After making eight consecutive playoff appearances, which included two NBA titles, the Los Angeles Lakers have missed the playoffs in each of the last three seasons. What makes things worse for this storied franchise is the fact that the team’s win total has decreased in each of those seasons, from 27 wins in 2013-14 to 21 in 2014-15 and 17 last season. Last year featured Kobe Bryant’s retirement tour, taking some attention away from the caliber of the product on the Staples Center floor.
With Kobe now retired the Lakers will look to move forward with a young roster led by new head coach Luke Walton. Walton, who won two titles with the Lakers as a player, may not have much in the way of head coaching experience but he knows what it takes to win. He was an assistant to Steve Kerr with the Warriors the last two seasons, and for the early portion of the 2015-16 campaign he was acting head coach while Kerr was out with health issues.
Golden State’s “pace and space” form of attack had a significant impact on the NBA and basketball in general, and the hope in Los Angeles is that Walton can bring some of that to the Lakers. There’s talent, including guards D’Angelo Russell and Jordan Clarkson, and forwards Brandon Ingram and Julius Randle, but this is a young team. Veterans such as Luol Deng will be important in the locker room, helping the young players with all aspects of what it takes to be a successful professional. Expecting a playoff berth would be too much for the Lakers right now, but looking for the team to show signs of progress is not unreasonable.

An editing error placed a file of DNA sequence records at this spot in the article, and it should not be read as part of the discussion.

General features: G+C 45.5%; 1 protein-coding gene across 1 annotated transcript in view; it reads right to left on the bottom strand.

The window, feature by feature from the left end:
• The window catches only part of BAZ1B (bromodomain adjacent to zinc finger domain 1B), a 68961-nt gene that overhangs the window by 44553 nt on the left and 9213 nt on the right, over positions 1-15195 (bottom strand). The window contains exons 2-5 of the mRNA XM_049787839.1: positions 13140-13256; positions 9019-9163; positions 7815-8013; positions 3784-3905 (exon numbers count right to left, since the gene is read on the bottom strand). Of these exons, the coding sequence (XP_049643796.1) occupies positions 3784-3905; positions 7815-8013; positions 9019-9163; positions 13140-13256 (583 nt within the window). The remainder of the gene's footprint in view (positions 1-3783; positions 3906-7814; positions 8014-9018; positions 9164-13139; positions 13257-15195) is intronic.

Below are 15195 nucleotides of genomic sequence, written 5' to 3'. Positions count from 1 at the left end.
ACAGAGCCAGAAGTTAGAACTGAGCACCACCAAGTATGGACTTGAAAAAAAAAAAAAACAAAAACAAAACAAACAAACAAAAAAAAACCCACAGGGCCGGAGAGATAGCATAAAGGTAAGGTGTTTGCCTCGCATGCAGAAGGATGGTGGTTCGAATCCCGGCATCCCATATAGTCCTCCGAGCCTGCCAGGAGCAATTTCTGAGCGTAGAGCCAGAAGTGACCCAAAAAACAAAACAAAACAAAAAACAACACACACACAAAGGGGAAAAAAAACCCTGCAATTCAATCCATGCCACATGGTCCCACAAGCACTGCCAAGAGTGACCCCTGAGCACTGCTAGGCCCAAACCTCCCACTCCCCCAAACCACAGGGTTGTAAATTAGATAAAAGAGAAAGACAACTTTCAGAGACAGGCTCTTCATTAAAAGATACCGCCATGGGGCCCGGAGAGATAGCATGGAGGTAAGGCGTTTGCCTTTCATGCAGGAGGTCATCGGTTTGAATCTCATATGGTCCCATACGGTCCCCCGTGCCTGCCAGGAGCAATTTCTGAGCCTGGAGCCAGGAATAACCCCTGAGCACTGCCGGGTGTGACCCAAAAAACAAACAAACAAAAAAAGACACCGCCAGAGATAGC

Here’s a look at the roster:
Lakers Projected Starting Lineup
G: D’Angelo Russell (13.2 ppg, 3.4 rpg, 3.3 apg) Russell’s rookie season was best known for what occurred off the court (the Nick Young Snapchat controversy), but he was the team’s fourth-leading scorer and assists leader. Russell shot 41.0 percent from the field and 35.1 percent from three, and he also averaged 2.5 turnovers per game. While making strides from a statistical standpoint will be important, Russell’s greatest need for growth (as is the case for many young point guards) will be in running a team.
G: Jordan Clarkson (15.5 ppg, 4.0 rpg, 2.4 apg) Clarkson was the Lakers’ second-leading scorer last season, and it didn’t take long for the franchise to move to lock him up this summer. The two sides agreed to a four-year, $50 million contract, with the Lakers operating under the belief that Clarkson is a building block for the future. Clarkson shot 43.3 percent from the field and 34.7 percent from three last season, and he’s one player who could benefit from a system that values running the floor with good spacing and ball movement.
F: Luol Deng (12.3 ppg, 6.0 rpg) Deng spent his last two seasons in Miami, where he was a solid contributor on a team that reached the second round of the playoffs in 2015-16. His role in L.A. will be a bit different, as he’ll be asked to not only be a key contributor but help teach the young talent as well. At some point, maybe even this season, Brandon Ingram could move into the starting lineup but for now look for the veteran Deng to have the job.
F: Julius Randle (11.3 ppg, 10.2 rpg) Somewhat overshadowed in last year’s Kobe Bryant retirement tour was the play of Randle, who averaged a double-double in his first full season after missing 2014-15 with a broken leg suffered in the season opener. The 6-foot-9 left-handed power forward shot 42.9 percent from the field, and that’s a mark that should improve as he gains more experience.
C: Timofey Mozgov (6.2 ppg, 4.4 rpg) Mozgov was the other major free agent acquisition made by the Lakers this summer, and while many scoffed at the price tag (four years, $64 million) he can help the Lakers in the post. Mozgov’s best years in the NBA came with the Nuggets, and he also averaged 10.6 points and 6.9 rebounds per game with Cleveland during the 2014-15 season. What didn’t help Mozgov last season was rushing back from offseason knee surgery, and by the time the playoffs rolled around he’d fallen out of the Cavs’ rotation. He’ll be good to go for the Lakers.